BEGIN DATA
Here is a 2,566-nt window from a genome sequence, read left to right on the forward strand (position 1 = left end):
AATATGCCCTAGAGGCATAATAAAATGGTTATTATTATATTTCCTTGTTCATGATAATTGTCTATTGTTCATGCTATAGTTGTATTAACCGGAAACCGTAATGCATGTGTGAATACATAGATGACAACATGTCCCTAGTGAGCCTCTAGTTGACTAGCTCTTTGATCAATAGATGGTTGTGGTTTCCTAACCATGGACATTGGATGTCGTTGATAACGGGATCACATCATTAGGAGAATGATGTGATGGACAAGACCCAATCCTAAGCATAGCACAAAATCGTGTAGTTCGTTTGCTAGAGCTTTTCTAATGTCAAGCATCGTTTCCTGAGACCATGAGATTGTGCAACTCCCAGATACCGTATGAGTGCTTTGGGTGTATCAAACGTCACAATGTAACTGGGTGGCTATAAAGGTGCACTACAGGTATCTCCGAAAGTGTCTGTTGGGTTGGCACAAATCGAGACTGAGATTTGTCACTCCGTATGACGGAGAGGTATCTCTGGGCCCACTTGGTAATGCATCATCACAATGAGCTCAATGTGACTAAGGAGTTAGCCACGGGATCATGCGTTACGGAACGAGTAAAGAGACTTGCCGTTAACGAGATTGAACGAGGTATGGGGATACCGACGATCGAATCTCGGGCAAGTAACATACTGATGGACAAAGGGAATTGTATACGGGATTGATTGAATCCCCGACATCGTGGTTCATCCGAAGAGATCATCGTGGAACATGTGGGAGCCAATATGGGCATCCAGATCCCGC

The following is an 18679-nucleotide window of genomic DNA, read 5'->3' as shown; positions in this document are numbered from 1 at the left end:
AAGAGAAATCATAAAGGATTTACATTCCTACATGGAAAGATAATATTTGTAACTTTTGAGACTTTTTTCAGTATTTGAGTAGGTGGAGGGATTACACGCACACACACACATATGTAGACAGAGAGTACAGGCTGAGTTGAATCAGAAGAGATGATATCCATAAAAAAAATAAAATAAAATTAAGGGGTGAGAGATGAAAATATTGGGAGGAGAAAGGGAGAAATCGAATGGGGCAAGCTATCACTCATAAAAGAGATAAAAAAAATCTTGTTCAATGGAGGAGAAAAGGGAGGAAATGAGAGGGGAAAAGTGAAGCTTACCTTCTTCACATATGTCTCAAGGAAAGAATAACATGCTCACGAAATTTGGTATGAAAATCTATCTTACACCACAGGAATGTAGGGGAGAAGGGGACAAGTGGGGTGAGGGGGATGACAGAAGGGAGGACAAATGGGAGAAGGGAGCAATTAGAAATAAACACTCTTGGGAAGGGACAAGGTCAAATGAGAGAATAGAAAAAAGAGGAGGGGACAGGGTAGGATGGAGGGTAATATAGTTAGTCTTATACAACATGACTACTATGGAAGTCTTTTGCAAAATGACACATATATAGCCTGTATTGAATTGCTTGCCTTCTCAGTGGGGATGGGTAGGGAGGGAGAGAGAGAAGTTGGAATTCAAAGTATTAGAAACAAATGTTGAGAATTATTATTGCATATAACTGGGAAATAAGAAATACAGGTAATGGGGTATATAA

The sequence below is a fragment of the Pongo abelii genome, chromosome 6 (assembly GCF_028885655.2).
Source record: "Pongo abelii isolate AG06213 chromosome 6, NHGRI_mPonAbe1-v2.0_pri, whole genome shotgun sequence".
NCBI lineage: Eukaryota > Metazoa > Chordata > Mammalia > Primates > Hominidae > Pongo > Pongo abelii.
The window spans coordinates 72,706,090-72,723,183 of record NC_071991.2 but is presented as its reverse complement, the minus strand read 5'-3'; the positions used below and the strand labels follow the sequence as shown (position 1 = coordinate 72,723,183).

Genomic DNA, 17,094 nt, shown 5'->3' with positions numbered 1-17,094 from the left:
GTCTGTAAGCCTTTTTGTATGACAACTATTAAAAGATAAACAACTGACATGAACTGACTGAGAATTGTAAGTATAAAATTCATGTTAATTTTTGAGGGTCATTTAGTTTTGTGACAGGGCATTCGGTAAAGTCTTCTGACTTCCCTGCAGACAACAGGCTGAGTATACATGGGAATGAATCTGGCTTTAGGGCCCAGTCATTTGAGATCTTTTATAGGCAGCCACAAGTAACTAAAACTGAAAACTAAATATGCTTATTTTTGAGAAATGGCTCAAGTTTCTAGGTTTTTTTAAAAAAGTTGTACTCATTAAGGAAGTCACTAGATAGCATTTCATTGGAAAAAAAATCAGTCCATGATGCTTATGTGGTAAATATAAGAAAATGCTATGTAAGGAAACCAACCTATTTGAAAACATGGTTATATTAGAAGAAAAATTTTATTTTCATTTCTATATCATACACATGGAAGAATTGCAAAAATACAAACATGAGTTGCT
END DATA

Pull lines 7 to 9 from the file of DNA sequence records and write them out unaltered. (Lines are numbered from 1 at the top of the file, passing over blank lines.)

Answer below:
NCBI lineage: Eukaryota > Metazoa > Chordata > Mammalia > Primates > Hominidae > Pongo > Pongo abelii.
The window spans coordinates 72,706,090-72,723,183 of record NC_071991.2 but is presented as its reverse complement, the minus strand read 5'-3'; the positions used below and the strand labels follow the sequence as shown (position 1 = coordinate 72,723,183).

Genomic DNA, 17,094 nt, shown 5'->3' with positions numbered 1-17,094 from the left: